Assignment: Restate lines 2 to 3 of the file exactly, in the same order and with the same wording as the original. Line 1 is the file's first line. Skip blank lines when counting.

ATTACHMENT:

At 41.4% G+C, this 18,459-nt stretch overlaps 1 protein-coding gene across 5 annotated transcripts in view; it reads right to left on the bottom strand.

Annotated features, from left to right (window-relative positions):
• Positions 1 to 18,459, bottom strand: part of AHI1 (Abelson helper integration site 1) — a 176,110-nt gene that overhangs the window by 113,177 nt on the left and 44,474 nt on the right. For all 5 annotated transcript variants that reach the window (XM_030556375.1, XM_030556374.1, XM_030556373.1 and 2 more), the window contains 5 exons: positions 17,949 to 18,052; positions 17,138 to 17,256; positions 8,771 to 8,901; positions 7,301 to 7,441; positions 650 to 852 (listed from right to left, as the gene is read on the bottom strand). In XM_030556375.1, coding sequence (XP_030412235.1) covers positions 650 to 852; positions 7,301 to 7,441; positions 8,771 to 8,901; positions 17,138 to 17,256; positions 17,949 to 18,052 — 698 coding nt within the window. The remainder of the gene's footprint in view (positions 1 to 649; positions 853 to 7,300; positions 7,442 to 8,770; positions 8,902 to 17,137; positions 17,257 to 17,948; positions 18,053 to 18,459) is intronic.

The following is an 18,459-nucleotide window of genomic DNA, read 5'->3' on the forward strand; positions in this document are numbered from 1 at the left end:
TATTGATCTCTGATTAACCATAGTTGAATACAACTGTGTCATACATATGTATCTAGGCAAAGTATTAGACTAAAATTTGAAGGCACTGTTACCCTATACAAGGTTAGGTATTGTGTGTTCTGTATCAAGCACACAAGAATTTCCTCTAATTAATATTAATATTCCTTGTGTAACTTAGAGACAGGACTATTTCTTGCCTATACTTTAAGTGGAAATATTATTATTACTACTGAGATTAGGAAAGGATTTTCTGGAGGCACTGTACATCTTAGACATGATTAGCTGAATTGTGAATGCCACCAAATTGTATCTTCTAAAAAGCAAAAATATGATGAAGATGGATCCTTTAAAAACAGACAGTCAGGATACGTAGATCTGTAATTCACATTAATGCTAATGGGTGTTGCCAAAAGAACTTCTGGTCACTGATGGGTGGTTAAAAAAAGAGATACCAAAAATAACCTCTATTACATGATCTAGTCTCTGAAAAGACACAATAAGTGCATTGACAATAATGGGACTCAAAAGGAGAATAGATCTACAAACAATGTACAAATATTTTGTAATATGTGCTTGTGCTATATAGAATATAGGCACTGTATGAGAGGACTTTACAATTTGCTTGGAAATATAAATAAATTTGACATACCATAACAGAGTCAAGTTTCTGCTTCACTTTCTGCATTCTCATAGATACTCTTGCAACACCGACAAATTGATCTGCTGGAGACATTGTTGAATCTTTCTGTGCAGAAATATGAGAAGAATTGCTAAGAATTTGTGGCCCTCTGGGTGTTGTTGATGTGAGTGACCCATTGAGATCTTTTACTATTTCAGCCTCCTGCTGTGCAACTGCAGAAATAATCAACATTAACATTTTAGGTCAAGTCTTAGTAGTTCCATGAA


Annotated features, from left to right (window-relative positions):
• Positions 1 to 18,459, bottom strand: part of AHI1 (Abelson helper integration site 1) — a 176,110-nt gene that overhangs the window by 113,177 nt on the left and 44,474 nt on the right. For all 5 annotated transcript variants that reach the window (XM_030556375.1, XM_030556374.1, XM_030556373.1 and 2 more), the window contains 5 exons: positions 17,949 to 18,052; positions 17,138 to 17,256; positions 8,771 to 8,901; positions 7,301 to 7,441; positions 650 to 852 (listed from right to left, as the gene is read on the bottom strand). In XM_030556375.1, coding sequence (XP_030412235.1) covers positions 650 to 852; positions 7,301 to 7,441; positions 8,771 to 8,901; positions 17,138 to 17,256; positions 17,949 to 18,052 — 698 coding nt within the window. The remainder of the gene's footprint in view (positions 1 to 649; positions 853 to 7,300; positions 7,442 to 8,770; positions 8,902 to 17,137; positions 17,257 to 17,948; positions 18,053 to 18,459) is intronic.